Once, the most exciting part of a long family trip was guessing how long it would be until the next rest stop. But not for a family that has a MiFi.
The battery-operated MiFi, which is the size of a few stacked credit cards, creates a Wi-Fi hotspot for up to five devices just about anywhere.
No longer are you limited to using the Internet on-the-go in places such as a coffee shop. The MiFi will be available from Verizon Wireless first, with Sprint following soon after.
Now, dad can pipe Internet radio into the car from an iPod touch. Mom can send pictures directly from a digital camera to the Web, and the kids can download game content onto their PlayStation Portable or Nintendo DS.
Setting up the MiFi is pretty straightforward, but it could be simpler. After first connecting it to your Mac or PC, it appears as a CD drive and lets you launch its software installer.
The software installer's options can be a little confusing, but fortunately all the default choices work.
After the installer runs, you must load Verizon's software and "activate" the MiFi. From there, it's smooth sailing and you don't have to worry about Verizon's program.
Simply turn on the MiFi and it shows up as a standard wireless network just like those at home or coffee shops, such as Starbucks.
The default password is printed on the bottom of the device, but can be changed to something a bit simpler if you access a Web page that shows the settings for the MiFi.
The MiFi, which has just a simple power button and no screen, lasts for about four hours when a single device is connected to it, but URL HERE" target="external">usage time decreases if multiple devices are connecting simultaneously.
However, the battery is replaceable and the device charges with a standard USB charger.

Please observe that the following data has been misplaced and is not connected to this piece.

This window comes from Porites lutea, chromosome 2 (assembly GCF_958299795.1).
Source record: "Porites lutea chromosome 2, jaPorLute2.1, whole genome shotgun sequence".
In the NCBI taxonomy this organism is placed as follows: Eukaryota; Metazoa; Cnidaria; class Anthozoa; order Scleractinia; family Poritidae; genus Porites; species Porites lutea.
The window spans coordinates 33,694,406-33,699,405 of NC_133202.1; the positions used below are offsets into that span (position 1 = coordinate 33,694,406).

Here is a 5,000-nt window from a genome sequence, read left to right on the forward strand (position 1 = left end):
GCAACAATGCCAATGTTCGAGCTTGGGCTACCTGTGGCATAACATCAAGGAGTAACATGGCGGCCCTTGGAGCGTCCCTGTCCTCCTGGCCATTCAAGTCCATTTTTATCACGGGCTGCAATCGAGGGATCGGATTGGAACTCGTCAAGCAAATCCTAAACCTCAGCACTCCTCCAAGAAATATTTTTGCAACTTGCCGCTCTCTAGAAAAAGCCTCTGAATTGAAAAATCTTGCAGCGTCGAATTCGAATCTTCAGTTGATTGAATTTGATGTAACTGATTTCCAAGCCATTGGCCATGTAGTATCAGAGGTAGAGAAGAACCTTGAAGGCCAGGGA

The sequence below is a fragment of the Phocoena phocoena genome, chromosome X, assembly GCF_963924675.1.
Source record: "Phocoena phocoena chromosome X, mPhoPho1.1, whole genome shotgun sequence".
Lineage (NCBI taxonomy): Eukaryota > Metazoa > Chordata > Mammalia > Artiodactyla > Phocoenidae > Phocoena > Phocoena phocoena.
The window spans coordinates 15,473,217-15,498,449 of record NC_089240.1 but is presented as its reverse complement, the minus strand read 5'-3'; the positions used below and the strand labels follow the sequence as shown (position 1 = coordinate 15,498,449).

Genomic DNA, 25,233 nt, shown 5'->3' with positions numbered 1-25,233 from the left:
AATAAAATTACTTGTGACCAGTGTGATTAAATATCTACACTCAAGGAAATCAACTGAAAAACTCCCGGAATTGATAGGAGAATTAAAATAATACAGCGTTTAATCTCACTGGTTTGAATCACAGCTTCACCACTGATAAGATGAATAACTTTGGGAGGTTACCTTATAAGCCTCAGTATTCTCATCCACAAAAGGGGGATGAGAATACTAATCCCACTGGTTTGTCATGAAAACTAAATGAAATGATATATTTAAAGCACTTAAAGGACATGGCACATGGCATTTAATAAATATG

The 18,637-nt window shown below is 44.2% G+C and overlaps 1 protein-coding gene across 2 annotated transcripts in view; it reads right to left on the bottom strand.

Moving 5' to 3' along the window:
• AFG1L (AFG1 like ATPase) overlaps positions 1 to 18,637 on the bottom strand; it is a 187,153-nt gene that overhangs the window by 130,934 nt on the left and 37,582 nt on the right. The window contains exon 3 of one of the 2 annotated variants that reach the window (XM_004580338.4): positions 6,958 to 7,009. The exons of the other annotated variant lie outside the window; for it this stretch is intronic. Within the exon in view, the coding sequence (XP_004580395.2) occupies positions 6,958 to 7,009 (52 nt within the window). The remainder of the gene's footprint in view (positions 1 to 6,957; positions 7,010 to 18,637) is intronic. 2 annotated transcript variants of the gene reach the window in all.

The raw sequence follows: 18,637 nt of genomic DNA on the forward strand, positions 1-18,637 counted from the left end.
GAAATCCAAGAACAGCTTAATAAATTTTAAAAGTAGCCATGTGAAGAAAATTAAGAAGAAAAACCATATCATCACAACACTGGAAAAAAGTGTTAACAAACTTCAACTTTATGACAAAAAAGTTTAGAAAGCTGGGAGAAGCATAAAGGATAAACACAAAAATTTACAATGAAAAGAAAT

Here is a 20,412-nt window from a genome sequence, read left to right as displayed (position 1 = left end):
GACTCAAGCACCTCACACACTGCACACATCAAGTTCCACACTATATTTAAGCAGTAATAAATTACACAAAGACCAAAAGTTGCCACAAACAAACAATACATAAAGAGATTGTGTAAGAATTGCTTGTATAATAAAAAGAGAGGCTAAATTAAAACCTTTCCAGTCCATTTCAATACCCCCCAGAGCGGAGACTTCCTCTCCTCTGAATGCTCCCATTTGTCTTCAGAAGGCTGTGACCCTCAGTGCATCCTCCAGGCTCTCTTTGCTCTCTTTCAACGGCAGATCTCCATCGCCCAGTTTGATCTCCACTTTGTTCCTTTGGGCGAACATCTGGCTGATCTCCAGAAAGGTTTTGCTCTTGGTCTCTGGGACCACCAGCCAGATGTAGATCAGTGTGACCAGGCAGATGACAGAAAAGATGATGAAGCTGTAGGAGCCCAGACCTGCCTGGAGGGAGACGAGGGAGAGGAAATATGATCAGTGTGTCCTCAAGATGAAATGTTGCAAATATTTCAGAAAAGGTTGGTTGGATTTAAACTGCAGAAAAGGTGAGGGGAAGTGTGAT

The MiFi comes close to being the road to mobile Internet paradise, but there are a few roadblocks to contend with. With a two-year contract, it costs $100 after a $50 rebate and the standard 3G Internet service from Verizon or Sprint costs $60 per month.
That may not be so bad if you use it at home in place of a cable modem, but it's not as fast as most home broadband connections and many people have limited cellular coverage at home.
You may be able to improve the 3G reception by putting the MiFi closer to a window.
But you also have to be careful not to use the MiFi too much. There's a cap of five gigabytes per month after which overage charges kick in, and that might be particularly hard to monitor with multiple people accessing the service at the same time.
Verizon offers an even more restrictive plan -- just 250 megabytes per month, but it costs only $40 per month.
Still, the MiFi is an easy to use, effective device that extends the benefits of mobile broadband to PCs and almost anything else that can operate over a Wi-Fi network.
It offers a glimpse at what life may be like when practically any device can connect online at any time.